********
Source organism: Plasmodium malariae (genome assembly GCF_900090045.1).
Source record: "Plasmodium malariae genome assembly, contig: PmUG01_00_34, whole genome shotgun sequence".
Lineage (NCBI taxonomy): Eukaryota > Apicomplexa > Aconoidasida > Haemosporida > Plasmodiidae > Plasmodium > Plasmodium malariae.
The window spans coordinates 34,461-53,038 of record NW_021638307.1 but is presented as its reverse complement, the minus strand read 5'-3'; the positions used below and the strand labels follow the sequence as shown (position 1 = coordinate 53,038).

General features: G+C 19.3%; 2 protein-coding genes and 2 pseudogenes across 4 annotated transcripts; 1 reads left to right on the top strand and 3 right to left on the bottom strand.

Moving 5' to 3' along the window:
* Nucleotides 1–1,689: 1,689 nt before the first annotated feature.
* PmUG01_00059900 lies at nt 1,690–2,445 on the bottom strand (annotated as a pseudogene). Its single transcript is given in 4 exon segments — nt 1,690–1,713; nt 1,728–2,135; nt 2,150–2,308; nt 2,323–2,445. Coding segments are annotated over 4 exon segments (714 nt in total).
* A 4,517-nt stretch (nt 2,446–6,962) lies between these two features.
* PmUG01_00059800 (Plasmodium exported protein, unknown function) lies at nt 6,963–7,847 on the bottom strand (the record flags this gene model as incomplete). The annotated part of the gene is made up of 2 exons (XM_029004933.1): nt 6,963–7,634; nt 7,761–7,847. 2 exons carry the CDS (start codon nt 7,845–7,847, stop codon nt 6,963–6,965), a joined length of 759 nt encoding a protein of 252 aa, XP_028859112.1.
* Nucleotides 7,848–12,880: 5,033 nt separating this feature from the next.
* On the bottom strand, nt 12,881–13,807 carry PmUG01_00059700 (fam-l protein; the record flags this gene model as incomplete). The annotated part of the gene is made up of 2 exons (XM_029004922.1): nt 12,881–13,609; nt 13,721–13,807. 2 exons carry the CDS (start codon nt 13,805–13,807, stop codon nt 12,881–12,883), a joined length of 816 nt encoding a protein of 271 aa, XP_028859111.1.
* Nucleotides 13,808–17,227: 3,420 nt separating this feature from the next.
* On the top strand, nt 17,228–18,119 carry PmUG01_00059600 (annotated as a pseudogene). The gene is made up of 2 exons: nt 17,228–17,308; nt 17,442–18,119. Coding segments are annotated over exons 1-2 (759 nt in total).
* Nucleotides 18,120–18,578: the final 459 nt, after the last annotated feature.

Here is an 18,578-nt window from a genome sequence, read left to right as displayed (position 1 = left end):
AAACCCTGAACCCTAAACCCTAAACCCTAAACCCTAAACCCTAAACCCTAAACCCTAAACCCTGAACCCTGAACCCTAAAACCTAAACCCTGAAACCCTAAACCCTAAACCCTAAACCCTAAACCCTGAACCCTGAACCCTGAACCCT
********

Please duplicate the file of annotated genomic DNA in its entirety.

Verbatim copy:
Source organism: Plasmodium malariae (genome assembly GCF_900090045.1).
Source record: "Plasmodium malariae genome assembly, contig: PmUG01_00_34, whole genome shotgun sequence".
Lineage (NCBI taxonomy): Eukaryota > Apicomplexa > Aconoidasida > Haemosporida > Plasmodiidae > Plasmodium > Plasmodium malariae.
The window spans coordinates 34,461-53,038 of record NW_021638307.1 but is presented as its reverse complement, the minus strand read 5'-3'; the positions used below and the strand labels follow the sequence as shown (position 1 = coordinate 53,038).

General features: G+C 19.3%; 2 protein-coding genes and 2 pseudogenes across 4 annotated transcripts; 1 reads left to right on the top strand and 3 right to left on the bottom strand.

Moving 5' to 3' along the window:
* Nucleotides 1–1,689: 1,689 nt before the first annotated feature.
* PmUG01_00059900 lies at nt 1,690–2,445 on the bottom strand (annotated as a pseudogene). Its single transcript is given in 4 exon segments — nt 1,690–1,713; nt 1,728–2,135; nt 2,150–2,308; nt 2,323–2,445. Coding segments are annotated over 4 exon segments (714 nt in total).
* A 4,517-nt stretch (nt 2,446–6,962) lies between these two features.
* PmUG01_00059800 (Plasmodium exported protein, unknown function) lies at nt 6,963–7,847 on the bottom strand (the record flags this gene model as incomplete). The annotated part of the gene is made up of 2 exons (XM_029004933.1): nt 6,963–7,634; nt 7,761–7,847. 2 exons carry the CDS (start codon nt 7,845–7,847, stop codon nt 6,963–6,965), a joined length of 759 nt encoding a protein of 252 aa, XP_028859112.1.
* Nucleotides 7,848–12,880: 5,033 nt separating this feature from the next.
* On the bottom strand, nt 12,881–13,807 carry PmUG01_00059700 (fam-l protein; the record flags this gene model as incomplete). The annotated part of the gene is made up of 2 exons (XM_029004922.1): nt 12,881–13,609; nt 13,721–13,807. 2 exons carry the CDS (start codon nt 13,805–13,807, stop codon nt 12,881–12,883), a joined length of 816 nt encoding a protein of 271 aa, XP_028859111.1.
* Nucleotides 13,808–17,227: 3,420 nt separating this feature from the next.
* On the top strand, nt 17,228–18,119 carry PmUG01_00059600 (annotated as a pseudogene). The gene is made up of 2 exons: nt 17,228–17,308; nt 17,442–18,119. Coding segments are annotated over exons 1-2 (759 nt in total).
* Nucleotides 18,120–18,578: the final 459 nt, after the last annotated feature.

Here is an 18,578-nt window from a genome sequence, read left to right as displayed (position 1 = left end):
AAACCCTGAACCCTAAACCCTAAACCCTAAACCCTAAACCCTAAACCCTAAACCCTAAACCCTGAACCCTGAACCCTAAAACCTAAACCCTGAAACCCTAAACCCTAAACCCTAAACCCTAAACCCTGAACCCTGAACCCTGAACCCT